Get all your news in one place.
100’s of premium titles.
One app.
Start reading
The National (Scotland)
The National (Scotland)
Steph Brawn

Stronger taxes on UK's biggest polluters could have raised £23 billion

STRONGER action on taxing the country’s biggest polluters by the UK Government could have raised up to £23 billion last year, a report has concluded.

Illustrative modelling by Oxfam suggests that if just over a fifth of this extra revenue had been spent on green public transport in England, up to £371.39 million would have been made available to the Scottish Government, which the charity insists could have been used for extending concessionary bus travel. 

The charity said that as global temperatures soar, Rishi Sunak must “turn up the heat” on both fossil fuel companies and the super-rich with their “high-emitting behaviours”.

It said greater levies on oil and gas firms, coupled with a system that “fairly taxes extreme wealth”, could have raised between £10.5bn and £12.6bn in “much-needed new finance for climate justice” in 2022 alone.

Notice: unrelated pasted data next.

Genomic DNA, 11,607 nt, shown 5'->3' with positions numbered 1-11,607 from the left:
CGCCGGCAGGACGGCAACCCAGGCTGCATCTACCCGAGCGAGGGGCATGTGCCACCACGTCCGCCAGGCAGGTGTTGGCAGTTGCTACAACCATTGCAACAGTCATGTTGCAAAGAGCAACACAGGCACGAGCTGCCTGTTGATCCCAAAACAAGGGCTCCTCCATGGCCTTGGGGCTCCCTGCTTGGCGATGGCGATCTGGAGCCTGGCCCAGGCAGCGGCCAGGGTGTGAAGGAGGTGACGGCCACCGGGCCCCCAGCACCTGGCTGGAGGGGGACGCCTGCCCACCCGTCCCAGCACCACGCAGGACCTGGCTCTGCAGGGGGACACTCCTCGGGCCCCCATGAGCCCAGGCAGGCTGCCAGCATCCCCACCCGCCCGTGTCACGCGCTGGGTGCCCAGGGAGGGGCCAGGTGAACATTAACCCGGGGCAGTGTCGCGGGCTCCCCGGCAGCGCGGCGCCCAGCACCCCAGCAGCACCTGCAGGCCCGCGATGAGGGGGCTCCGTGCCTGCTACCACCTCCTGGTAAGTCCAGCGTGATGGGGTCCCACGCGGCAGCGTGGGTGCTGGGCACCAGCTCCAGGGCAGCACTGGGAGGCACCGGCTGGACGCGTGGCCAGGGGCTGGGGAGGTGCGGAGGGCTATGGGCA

Lewis Ryder-Jones, a policy and advocacy adviser at Oxfam Scotland, said while Sunak must act now, First Minister Humza Yousaf has been urged to challenge the Prime Minister on taxing polluters.

He said: “The First Minister must send the Prime Minister a clear message – there can be no more buck-passing.

“It’s time the biggest and richest polluters pay for the damage they’re causing.

“By taking action to make polluters pay, and then spending the revenue on climate action, the UK Government can provide all UK nations with a significant financial boost.

“In Scotland, that means more to invest in a transition to net-zero that is not only quick, but also fair.”

Oxfam wants to see “common sense revenue raising measures” brought in by the UK Government including a permanent excess profits tax introduced for fossil fuel companies, as well diverting money that goes towards subsidising such companies through tax reliefs and other means to be spent in other ways.